Gutbrod v. County of Hennepin

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529 N.W.2d 720 (1995)

Douglas GUTBROD, Appellant, v. COUNTY OF HENNEPIN, Respondent.

No. C7-94-2239.

Court of Appeals of Minnesota.

April 11, 1995.

*721 Patrick W. Flanagan, Heuer & Vandelist, P.A., Minneapolis, for appellant.

Michael O. Freeman, Hennepin County Atty., Elizabeth Elder, Asst. County Atty., Minneapolis, for respondent.

Considered and decided by DAVIES, P.J., RANDALL and MULALLY,[*] JJ.

*722 OPINION

EDWARD D. MULALLY, Judge.

Appellant Douglas Gutbrod (Gutbrod) brought this negligence action against respondent County of Hennepin (the county), alleging that the county's failure to repair a certain roadway caused him to have an accident on his motorcycle and sustain damages. The district court concluded that the county is immune from any liability and granted the county's motion for summary judgment. We affirm.

FACTS

On May 23, 1992, Gutbrod was driving his motorcycle northbound on Hennepin County Road 44 near its intersection with Lotus Drive, in Minnetrista, Minnesota. He claims that he ran over a "rut" in the roadway, which caused him to lose control of his motorcycle, cross over into the oncoming lane of traffic, and strike another car.

In support of its summary judgment motion, the county submitted a number of exhibits, including the affidavit of Wayne Matsumoto, Road and Bridge Operation Engineer for Hennepin County Department of Public Works. Matsumoto states that "it is my job to recommend which Hennepin County roads should be repaired and when they should be repaired." Each year, Matsumoto receives requests from three district supervisors regarding which lane miles need repairs. He evaluates each request based on several factors, including road conditions, road locations, types of repair needed, costs of required repairs, perceived need for each repair relative to other required repairs, and efficient coordination of work crews. After considering these factors, Matsumoto recommends an overall plan which prioritizes required road repairs for the upcoming construction season. Matsumoto's recommendations "are based on how many lane miles of repair [the county] can afford under the budget and the condition of [the] roads including whether they present an immediate hazard to the public."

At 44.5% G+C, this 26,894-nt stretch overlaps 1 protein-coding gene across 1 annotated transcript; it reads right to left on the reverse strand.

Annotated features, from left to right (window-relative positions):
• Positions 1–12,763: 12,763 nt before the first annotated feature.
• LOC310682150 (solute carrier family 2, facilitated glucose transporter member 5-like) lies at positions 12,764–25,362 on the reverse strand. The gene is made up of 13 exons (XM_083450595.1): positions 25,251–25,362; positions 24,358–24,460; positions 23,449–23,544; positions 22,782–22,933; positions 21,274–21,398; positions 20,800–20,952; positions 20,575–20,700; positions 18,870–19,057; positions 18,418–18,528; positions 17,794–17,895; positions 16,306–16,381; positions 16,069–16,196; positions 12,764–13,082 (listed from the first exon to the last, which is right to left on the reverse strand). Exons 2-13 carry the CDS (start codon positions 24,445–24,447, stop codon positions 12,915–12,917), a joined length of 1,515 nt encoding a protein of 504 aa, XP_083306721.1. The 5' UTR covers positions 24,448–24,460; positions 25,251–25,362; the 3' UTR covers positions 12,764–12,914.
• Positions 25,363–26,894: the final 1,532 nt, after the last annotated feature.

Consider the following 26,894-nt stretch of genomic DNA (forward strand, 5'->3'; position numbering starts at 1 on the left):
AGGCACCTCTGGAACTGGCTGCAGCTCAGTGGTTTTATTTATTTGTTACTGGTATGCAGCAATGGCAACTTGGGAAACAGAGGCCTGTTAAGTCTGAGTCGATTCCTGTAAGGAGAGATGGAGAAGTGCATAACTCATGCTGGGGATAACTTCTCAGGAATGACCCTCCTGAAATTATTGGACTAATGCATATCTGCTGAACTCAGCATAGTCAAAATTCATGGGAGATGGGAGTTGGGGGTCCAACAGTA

County Road 44, including the site of Gutbrod's accident, was scheduled to be selectively repaved by June 12, 1992. During a final inspection of the roadway in early May, Matsumoto saw "a crack in the center of the roadway near the Lotus Road intersection." Matsumoto explains further:

I knew at that time that paving preparation was scheduled to begin in one week and I did not believe the crack, which was one inch deep, was a hazard or of the type that needed immediate attention to prevent greater damage. Therefore I did not divert a special crew or equipment to immediately attend to the crack. The cost of diverting a spot patch crew was not warranted by the size and minimal hazard of the crack in the road.

On May 18, a crew began working on County Road 44. Gutbrod's accident occurred less than one week later, on May 23.

Gutbrod submitted no affidavits or other evidence in opposition to the county's summary judgment motion. In a memorandum to the district court, Gutbrod claimed that "photographs of the scene clearly establish a rut * * * six inches wide and one inch deep. This rut runs approximately 25 yards long." Gutbrod, however, failed to submit these photographs. Gutbrod's memorandum also stated:

According to the State of Minnesota, Department of Transportation, Maintenance Manual Section 5-791.026, "repair of roadbed deficiencies which immediately affect the safety of the traveling public shall be given first priority. Typical defects in this category are abrupt vertical variations, excessive raveling at cracks and potholes, and surfaces with low skid resistance."

While Gutbrod failed to submit a copy of this maintenance manual, the district court cited the manual in the memorandum attached to its order granting the county's motion for summary judgment. We may thus assume that the court took notice of the manual. See Minn.R.Evid. 201 (judicial notice of adjudicative facts).

In granting the county's motion for summary judgment, the district court made a number of detailed findings and concluded that the county "is immune from liability for any injuries sustained by [Gutbrod] due to *723 the repair and maintenance of Highway 44." This appeal followed.

ISSUE

Did the district court err in granting summary judgment to the county?

ANALYSIS